for years I played with a 12mm shaft and I played some great games too, but I was not consistent. When I was on my game, I could do no wrong but when I was off my game, I could do nothing right. When I started shooting the larger and more or less standard 13mm, my consistency was and is much better. That tells me that I should probably stick with the 13mm shafts/tips but as I mentioned above, I learned some neat tricks that I can't duplicate with the 13mm shafts so I have 12mm shaft I can still use for that purpose. </div></div>

I think you're confusing shaft deflection with cue-ball deflection. The "low-deflection" shafts you speak of are actually designed to deflect the cueball less. To accomplish this, the shaft itself must deflect more.

When you strike the CB off-center to get sidespin, the CB leaves the tip traveling slightly off-line from a path parallel to the stick. For example, left english results in some cueball deflection to the right, which requires aiming compensation. The lower this cueball deflection, the less aim compensation is required.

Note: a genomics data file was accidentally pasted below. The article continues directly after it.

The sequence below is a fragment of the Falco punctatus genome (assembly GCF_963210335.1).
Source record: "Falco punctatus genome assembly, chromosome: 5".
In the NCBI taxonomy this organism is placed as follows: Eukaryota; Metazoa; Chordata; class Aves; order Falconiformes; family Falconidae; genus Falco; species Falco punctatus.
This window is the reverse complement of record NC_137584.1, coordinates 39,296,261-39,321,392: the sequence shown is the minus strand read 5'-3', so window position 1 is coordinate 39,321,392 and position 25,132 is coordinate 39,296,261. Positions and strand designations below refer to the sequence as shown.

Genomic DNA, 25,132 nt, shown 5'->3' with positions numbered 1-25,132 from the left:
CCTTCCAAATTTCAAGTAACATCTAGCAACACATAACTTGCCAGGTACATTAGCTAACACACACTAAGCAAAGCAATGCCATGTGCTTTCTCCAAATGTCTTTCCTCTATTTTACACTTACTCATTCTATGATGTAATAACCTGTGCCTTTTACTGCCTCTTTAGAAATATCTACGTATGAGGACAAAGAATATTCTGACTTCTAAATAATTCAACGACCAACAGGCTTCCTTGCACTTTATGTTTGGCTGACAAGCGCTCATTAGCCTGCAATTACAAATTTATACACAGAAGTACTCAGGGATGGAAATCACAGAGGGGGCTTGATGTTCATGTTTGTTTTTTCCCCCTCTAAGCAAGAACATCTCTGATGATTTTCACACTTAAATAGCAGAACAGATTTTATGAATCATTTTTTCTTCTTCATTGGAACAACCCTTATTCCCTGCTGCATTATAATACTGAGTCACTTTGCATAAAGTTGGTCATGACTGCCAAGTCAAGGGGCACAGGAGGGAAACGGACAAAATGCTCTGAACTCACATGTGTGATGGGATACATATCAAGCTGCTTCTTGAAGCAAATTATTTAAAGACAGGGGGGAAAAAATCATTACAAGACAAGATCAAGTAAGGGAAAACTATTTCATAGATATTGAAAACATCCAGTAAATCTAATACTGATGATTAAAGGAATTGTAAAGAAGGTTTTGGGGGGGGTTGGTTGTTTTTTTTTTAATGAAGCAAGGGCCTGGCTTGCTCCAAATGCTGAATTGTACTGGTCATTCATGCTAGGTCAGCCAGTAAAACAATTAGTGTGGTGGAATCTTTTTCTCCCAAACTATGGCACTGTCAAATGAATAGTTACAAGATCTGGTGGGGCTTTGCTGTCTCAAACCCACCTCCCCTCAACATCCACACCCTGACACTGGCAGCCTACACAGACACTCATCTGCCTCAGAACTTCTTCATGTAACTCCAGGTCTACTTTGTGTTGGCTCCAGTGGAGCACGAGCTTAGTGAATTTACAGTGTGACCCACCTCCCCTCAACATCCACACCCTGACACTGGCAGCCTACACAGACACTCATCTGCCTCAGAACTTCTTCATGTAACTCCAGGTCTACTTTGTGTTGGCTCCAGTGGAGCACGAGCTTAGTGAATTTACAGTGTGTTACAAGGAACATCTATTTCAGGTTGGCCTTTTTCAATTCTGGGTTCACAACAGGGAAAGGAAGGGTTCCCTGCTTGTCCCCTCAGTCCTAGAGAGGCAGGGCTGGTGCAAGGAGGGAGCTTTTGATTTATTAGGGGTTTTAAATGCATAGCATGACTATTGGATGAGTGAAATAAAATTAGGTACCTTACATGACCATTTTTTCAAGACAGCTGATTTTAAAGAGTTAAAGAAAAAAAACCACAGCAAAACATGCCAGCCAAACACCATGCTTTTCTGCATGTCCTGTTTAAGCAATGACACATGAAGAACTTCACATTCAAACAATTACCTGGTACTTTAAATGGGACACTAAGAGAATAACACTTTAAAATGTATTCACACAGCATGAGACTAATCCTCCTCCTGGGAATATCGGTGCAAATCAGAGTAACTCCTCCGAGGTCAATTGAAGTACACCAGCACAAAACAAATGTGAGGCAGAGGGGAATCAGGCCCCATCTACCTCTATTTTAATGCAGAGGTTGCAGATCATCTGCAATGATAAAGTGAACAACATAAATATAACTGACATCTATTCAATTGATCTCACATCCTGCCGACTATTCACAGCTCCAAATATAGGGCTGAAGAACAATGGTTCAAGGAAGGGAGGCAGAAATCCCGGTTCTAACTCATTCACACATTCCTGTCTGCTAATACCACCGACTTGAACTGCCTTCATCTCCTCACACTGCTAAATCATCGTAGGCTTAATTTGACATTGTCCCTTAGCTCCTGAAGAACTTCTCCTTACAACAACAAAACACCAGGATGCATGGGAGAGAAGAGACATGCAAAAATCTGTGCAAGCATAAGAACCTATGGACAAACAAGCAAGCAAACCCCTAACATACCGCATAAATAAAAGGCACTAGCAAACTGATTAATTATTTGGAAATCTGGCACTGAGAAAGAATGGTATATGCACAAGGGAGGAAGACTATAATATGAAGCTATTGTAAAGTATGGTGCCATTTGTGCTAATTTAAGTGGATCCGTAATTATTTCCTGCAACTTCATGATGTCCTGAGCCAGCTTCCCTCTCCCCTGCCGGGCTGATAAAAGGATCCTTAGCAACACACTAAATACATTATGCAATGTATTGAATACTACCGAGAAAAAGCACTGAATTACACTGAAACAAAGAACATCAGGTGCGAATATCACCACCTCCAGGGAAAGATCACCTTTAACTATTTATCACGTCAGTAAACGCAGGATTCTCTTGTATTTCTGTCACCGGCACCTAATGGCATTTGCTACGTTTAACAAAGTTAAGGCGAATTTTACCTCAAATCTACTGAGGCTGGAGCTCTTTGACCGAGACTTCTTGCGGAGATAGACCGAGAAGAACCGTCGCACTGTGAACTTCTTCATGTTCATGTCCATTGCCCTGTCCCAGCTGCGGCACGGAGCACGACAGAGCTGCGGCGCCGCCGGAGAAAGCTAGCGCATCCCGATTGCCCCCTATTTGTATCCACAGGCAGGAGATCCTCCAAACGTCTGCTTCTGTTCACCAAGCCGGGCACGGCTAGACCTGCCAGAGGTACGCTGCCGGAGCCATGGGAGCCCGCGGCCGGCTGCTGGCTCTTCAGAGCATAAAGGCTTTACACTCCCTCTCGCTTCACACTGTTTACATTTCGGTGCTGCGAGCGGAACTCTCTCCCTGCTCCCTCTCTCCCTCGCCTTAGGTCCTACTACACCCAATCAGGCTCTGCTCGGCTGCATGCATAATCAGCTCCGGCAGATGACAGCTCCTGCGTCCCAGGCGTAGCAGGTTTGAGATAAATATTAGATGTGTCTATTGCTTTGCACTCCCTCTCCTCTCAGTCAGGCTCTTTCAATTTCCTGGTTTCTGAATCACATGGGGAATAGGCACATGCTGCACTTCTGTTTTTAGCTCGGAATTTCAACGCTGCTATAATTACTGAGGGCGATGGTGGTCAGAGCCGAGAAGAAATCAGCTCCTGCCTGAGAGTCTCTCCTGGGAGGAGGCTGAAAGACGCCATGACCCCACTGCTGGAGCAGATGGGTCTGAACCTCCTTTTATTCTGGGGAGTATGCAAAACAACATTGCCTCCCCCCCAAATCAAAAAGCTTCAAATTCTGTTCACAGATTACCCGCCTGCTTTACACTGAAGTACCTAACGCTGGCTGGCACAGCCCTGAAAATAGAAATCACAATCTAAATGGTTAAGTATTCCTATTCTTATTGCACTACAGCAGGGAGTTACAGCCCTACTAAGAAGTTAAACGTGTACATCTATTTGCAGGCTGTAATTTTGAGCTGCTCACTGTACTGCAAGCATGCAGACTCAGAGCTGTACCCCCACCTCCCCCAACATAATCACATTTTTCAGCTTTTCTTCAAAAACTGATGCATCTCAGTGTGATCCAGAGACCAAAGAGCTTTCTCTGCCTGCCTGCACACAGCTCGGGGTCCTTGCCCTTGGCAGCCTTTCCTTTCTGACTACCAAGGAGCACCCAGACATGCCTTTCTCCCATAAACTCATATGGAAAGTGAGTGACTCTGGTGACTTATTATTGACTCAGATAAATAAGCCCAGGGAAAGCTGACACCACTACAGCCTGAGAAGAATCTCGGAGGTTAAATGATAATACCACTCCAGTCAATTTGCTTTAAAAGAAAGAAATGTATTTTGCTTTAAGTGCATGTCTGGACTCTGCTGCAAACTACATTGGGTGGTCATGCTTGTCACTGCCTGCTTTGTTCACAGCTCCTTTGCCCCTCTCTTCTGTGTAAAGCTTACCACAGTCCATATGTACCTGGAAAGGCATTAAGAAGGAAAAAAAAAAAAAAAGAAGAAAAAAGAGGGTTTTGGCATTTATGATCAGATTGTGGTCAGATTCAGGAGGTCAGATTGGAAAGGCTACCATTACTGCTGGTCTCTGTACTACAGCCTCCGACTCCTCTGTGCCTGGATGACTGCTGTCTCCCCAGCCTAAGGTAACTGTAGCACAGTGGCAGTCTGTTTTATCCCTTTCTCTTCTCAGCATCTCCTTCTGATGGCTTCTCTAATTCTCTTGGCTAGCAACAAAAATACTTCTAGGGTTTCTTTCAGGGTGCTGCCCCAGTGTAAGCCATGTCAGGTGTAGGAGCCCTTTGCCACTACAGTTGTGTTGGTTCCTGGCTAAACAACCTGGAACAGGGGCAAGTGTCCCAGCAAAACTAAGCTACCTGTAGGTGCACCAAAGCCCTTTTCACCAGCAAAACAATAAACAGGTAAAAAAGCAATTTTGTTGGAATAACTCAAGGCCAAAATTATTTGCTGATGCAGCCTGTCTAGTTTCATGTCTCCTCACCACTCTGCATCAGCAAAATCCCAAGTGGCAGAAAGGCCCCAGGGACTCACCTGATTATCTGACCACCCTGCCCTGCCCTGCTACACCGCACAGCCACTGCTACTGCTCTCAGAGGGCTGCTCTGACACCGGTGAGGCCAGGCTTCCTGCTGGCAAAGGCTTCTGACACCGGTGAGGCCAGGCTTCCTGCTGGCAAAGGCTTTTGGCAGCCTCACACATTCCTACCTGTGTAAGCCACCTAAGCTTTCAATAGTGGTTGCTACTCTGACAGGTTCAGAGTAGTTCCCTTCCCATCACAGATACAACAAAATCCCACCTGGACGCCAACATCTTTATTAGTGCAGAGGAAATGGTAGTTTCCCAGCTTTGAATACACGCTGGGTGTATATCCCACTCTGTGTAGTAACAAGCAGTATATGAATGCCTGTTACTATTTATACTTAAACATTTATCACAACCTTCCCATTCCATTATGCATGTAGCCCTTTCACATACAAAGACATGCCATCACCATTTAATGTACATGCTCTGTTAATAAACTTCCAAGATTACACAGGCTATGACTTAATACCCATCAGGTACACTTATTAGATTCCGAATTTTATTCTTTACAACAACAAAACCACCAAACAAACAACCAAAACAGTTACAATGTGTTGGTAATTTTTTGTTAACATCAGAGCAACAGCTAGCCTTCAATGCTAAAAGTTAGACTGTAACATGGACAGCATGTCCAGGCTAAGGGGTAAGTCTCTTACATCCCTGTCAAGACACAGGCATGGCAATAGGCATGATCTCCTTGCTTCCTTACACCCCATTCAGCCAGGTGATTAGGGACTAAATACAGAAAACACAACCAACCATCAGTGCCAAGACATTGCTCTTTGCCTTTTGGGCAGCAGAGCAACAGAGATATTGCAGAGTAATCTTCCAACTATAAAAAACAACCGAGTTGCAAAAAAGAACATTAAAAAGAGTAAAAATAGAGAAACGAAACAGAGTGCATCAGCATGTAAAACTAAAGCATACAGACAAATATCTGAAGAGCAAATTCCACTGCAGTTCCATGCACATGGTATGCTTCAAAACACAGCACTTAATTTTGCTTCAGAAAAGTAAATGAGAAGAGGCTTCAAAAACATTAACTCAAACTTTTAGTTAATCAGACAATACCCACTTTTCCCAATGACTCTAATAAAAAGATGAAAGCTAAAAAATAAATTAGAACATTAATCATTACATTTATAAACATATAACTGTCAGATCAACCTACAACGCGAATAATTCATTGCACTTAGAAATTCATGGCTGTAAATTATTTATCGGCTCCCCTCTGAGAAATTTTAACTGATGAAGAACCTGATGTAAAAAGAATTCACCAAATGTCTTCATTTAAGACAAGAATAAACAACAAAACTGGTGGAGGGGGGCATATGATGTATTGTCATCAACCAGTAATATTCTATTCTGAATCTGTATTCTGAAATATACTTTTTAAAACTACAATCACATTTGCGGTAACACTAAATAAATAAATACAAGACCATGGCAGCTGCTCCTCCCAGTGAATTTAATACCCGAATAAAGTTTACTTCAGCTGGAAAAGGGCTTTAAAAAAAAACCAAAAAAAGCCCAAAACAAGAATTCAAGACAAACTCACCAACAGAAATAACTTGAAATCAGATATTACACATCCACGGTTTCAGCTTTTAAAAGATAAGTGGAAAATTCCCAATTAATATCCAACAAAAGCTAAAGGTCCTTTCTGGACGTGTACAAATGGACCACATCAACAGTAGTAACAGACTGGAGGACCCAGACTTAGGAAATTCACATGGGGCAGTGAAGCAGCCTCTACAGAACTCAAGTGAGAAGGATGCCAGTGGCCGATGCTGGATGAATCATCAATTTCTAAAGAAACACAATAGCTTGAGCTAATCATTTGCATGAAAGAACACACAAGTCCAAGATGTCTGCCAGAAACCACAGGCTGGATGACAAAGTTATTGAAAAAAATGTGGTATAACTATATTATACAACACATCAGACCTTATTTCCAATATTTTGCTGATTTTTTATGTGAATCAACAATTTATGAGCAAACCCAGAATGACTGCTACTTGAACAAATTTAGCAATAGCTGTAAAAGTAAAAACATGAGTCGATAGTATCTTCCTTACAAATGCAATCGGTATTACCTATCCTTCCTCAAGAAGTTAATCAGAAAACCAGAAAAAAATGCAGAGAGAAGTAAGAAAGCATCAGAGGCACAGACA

"Low-deflection" cues are designed so that the end of the shaft deflects more, so that the cueball deflects less. In other words, when you apply left english, the shaft deflects MORE to the left so that the cueball will be deflected LESS to the right. This is accomplished by making the end of the shaft lighter, usually by having a portion of it hollow or filled with a material less dense than wood. This is the approach used by both Predator and OB-1, and probably others.

Making the shaft substantially smaller in diameter will have the same effect. Smaller is lighter, so the shaft deflects more and the cueball deflects less. That's what we mean by a "low-deflection" shaft - low cueball deflection.

SpiderMan

JWasson
07-21-2008, 10:36 AM
Thanks! That's the best explanation I've had so far. Thank you for that.

1Time
07-21-2008, 03:37 PM
<div class="ubbcode-block"><div class="ubbcode-header">Originally Posted By: SpiderMan</div><div class="ubbcode-body">I think you're confusing shaft deflection with cue-ball deflection. The "low-deflection" shafts you speak of are actually designed to deflect the cueball less. To accomplish this, the shaft itself must deflect more.

When you strike the CB off-center to get sidespin, the CB leaves the tip traveling slightly off-line from a path parallel to the stick. For example, left english results in some cueball deflection to the right, which requires aiming compensation. The lower this cueball deflection, the less aim compensation is required.